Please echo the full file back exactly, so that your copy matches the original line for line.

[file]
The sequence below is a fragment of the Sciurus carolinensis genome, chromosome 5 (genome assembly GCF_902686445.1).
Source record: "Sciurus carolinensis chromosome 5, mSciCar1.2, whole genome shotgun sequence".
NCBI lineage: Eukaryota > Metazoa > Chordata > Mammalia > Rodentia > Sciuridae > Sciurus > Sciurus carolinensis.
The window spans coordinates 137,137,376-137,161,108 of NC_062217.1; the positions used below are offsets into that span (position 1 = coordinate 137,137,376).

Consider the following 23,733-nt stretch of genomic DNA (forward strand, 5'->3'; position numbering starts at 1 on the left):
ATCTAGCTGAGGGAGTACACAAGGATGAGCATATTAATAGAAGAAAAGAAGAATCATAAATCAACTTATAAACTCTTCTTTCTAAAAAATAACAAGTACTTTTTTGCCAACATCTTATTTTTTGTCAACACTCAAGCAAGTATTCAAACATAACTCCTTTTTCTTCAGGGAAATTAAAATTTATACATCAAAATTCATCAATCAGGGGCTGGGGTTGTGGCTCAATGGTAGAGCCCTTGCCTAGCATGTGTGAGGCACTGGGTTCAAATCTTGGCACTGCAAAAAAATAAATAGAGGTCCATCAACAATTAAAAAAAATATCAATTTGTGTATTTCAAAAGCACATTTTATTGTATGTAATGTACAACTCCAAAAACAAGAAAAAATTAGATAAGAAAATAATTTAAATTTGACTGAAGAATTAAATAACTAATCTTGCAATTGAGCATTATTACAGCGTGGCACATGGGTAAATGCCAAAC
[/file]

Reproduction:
The sequence below is a fragment of the Sciurus carolinensis genome, chromosome 5 (genome assembly GCF_902686445.1).
Source record: "Sciurus carolinensis chromosome 5, mSciCar1.2, whole genome shotgun sequence".
NCBI lineage: Eukaryota > Metazoa > Chordata > Mammalia > Rodentia > Sciuridae > Sciurus > Sciurus carolinensis.
The window spans coordinates 137,137,376-137,161,108 of NC_062217.1; the positions used below are offsets into that span (position 1 = coordinate 137,137,376).

Consider the following 23,733-nt stretch of genomic DNA (forward strand, 5'->3'; position numbering starts at 1 on the left):
ATCTAGCTGAGGGAGTACACAAGGATGAGCATATTAATAGAAGAAAAGAAGAATCATAAATCAACTTATAAACTCTTCTTTCTAAAAAATAACAAGTACTTTTTTGCCAACATCTTATTTTTTGTCAACACTCAAGCAAGTATTCAAACATAACTCCTTTTTCTTCAGGGAAATTAAAATTTATACATCAAAATTCATCAATCAGGGGCTGGGGTTGTGGCTCAATGGTAGAGCCCTTGCCTAGCATGTGTGAGGCACTGGGTTCAAATCTTGGCACTGCAAAAAAATAAATAGAGGTCCATCAACAATTAAAAAAAATATCAATTTGTGTATTTCAAAAGCACATTTTATTGTATGTAATGTACAACTCCAAAAACAAGAAAAAATTAGATAAGAAAATAATTTAAATTTGACTGAAGAATTAAATAACTAATCTTGCAATTGAGCATTATTACAGCGTGGCACATGGGTAAATGCCAAAC